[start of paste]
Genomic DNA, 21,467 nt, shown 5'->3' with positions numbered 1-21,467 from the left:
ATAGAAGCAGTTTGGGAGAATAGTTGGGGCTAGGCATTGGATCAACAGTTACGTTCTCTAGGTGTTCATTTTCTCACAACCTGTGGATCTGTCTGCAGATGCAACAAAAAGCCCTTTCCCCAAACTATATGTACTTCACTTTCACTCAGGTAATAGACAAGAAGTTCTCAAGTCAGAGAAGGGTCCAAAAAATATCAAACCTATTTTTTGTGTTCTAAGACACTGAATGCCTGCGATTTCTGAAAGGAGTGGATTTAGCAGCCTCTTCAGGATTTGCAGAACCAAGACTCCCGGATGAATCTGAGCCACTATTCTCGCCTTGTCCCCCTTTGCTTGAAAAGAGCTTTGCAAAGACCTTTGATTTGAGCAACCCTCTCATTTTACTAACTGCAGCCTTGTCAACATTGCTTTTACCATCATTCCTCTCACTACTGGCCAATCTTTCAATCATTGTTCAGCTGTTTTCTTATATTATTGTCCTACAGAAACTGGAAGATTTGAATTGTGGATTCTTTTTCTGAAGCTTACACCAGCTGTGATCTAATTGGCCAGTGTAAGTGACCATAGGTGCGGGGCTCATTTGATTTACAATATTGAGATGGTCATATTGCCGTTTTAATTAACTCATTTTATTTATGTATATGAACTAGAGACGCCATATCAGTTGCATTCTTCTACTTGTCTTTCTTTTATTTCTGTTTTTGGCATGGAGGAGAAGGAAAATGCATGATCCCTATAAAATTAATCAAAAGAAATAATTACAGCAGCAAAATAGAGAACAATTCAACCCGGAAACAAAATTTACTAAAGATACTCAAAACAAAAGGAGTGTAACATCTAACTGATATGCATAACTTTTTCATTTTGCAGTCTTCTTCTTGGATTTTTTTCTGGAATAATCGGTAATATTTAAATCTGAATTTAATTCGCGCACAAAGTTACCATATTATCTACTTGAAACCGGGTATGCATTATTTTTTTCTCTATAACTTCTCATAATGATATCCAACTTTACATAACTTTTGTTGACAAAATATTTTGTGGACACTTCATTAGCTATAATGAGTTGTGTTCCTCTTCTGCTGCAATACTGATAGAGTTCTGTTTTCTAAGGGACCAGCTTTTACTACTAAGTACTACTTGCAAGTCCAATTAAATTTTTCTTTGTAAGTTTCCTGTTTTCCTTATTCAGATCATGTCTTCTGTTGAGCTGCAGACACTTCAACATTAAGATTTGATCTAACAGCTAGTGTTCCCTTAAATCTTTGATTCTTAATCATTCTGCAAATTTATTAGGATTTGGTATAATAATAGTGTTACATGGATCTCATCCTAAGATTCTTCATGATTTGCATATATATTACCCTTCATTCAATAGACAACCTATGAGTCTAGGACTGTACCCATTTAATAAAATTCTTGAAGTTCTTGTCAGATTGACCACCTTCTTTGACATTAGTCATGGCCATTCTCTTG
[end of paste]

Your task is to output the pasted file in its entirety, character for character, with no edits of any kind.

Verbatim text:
Genomic DNA, 21,467 nt, shown 5'->3' with positions numbered 1-21,467 from the left:
ATAGAAGCAGTTTGGGAGAATAGTTGGGGCTAGGCATTGGATCAACAGTTACGTTCTCTAGGTGTTCATTTTCTCACAACCTGTGGATCTGTCTGCAGATGCAACAAAAAGCCCTTTCCCCAAACTATATGTACTTCACTTTCACTCAGGTAATAGACAAGAAGTTCTCAAGTCAGAGAAGGGTCCAAAAAATATCAAACCTATTTTTTGTGTTCTAAGACACTGAATGCCTGCGATTTCTGAAAGGAGTGGATTTAGCAGCCTCTTCAGGATTTGCAGAACCAAGACTCCCGGATGAATCTGAGCCACTATTCTCGCCTTGTCCCCCTTTGCTTGAAAAGAGCTTTGCAAAGACCTTTGATTTGAGCAACCCTCTCATTTTACTAACTGCAGCCTTGTCAACATTGCTTTTACCATCATTCCTCTCACTACTGGCCAATCTTTCAATCATTGTTCAGCTGTTTTCTTATATTATTGTCCTACAGAAACTGGAAGATTTGAATTGTGGATTCTTTTTCTGAAGCTTACACCAGCTGTGATCTAATTGGCCAGTGTAAGTGACCATAGGTGCGGGGCTCATTTGATTTACAATATTGAGATGGTCATATTGCCGTTTTAATTAACTCATTTTATTTATGTATATGAACTAGAGACGCCATATCAGTTGCATTCTTCTACTTGTCTTTCTTTTATTTCTGTTTTTGGCATGGAGGAGAAGGAAAATGCATGATCCCTATAAAATTAATCAAAAGAAATAATTACAGCAGCAAAATAGAGAACAATTCAACCCGGAAACAAAATTTACTAAAGATACTCAAAACAAAAGGAGTGTAACATCTAACTGATATGCATAACTTTTTCATTTTGCAGTCTTCTTCTTGGATTTTTTTCTGGAATAATCGGTAATATTTAAATCTGAATTTAATTCGCGCACAAAGTTACCATATTATCTACTTGAAACCGGGTATGCATTATTTTTTTCTCTATAACTTCTCATAATGATATCCAACTTTACATAACTTTTGTTGACAAAATATTTTGTGGACACTTCATTAGCTATAATGAGTTGTGTTCCTCTTCTGCTGCAATACTGATAGAGTTCTGTTTTCTAAGGGACCAGCTTTTACTACTAAGTACTACTTGCAAGTCCAATTAAATTTTTCTTTGTAAGTTTCCTGTTTTCCTTATTCAGATCATGTCTTCTGTTGAGCTGCAGACACTTCAACATTAAGATTTGATCTAACAGCTAGTGTTCCCTTAAATCTTTGATTCTTAATCATTCTGCAAATTTATTAGGATTTGGTATAATAATAGTGTTACATGGATCTCATCCTAAGATTCTTCATGATTTGCATATATATTACCCTTCATTCAATAGACAACCTATGAGTCTAGGACTGTACCCATTTAATAAAATTCTTGAAGTTCTTGTCAGATTGACCACCTTCTTTGACATTAGTCATGGCCATTCTCTTG